University of Bristol Engineers have developed a new shape-changing material using Kirigami – Origami’s big brother. As well as just folding paper, the ancient Japanese art involves cutting it; which usually would create a weakness, but in this case gives the material the ability to be formed into complex 3D shapes with a broader choice of geometries than Origami allows.
Metamaterials are a class of material which are engineered to produce properties which don’t occur naturally. They are currently used to make artificial electromagnetic and vibration absorbers, and high-performance sensors.
The research, which has been developed within a PhD program run by the University’s EPSRC Centre for Doctoral Training in Advanced Composites for Innovation and Science (ACCIS CDT), has been published in Scientific Reports.
PhD student Robin Neville has developed the technique using Kirigami, and creates mechanical metamaterials which change shape seamlessly. These exhibit large variations in mechanical performance with small geometry changes, and it can be adapted to modify its configuration by using mainstream actuation mechanisms.
These can also be produced using off-the-shelf thermoplastics or other thermoset composite materials, and can be upgraded by embedding different sensing and electronics systems, to obtin fully integrated smart shape-changing structures.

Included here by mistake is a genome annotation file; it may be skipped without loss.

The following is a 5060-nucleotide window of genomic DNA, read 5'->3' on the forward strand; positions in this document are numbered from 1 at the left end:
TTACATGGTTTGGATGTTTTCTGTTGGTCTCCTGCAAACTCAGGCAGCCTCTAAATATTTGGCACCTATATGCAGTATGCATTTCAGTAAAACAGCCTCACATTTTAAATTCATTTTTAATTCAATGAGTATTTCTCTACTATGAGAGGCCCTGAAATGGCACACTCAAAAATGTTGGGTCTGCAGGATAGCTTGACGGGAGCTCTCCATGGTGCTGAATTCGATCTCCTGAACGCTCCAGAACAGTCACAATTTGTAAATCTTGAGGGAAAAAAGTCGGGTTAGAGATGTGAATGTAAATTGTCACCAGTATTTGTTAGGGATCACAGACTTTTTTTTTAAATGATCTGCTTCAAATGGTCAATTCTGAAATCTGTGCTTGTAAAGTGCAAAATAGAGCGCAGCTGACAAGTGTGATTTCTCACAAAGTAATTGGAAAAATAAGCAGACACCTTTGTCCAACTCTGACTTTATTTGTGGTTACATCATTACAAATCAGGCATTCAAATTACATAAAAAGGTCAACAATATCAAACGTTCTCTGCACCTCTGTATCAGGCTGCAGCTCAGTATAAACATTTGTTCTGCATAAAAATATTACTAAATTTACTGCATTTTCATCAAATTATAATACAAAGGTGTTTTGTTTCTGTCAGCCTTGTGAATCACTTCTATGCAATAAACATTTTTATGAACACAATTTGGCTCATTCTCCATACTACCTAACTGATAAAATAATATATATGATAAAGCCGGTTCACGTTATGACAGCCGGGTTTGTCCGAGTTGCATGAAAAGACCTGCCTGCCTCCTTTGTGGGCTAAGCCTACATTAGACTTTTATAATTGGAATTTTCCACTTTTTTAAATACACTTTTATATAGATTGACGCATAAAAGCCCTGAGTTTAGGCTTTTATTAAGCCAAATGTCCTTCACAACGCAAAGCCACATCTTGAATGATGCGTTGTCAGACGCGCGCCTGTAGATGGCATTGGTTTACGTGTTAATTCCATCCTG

The Professor of Smart Materials and Structures in the Department of Aerospace Engineering and ACCIS, Fabrizio Scarpa, said, “Mechanical metamaterials exhibit unusual properties through the shape and deformation of their engineered subunits. Our research presents a new investigation of the kinematics of a family of cellular metamaterials based on Kirigami design principles. This technique allows us to create cellular structures with engineered cuts and folds that produce large shape and volume changes, and with extremely directional, tuneable mechanical properties.”
Robin Neville, PhD student, added: “By combining analytical models and numerical simulations we have demonstrated how these Kirigami cellular metamaterials can change their deformation characteristics. We have also shown the potential of using these classes of mechanical metamaterials for shape change applications like morphing structures.”
In the future, these Kirigami-based metamaterials could be used in robotics, morphing structures for airframe and space applications, microwave and smart antennas.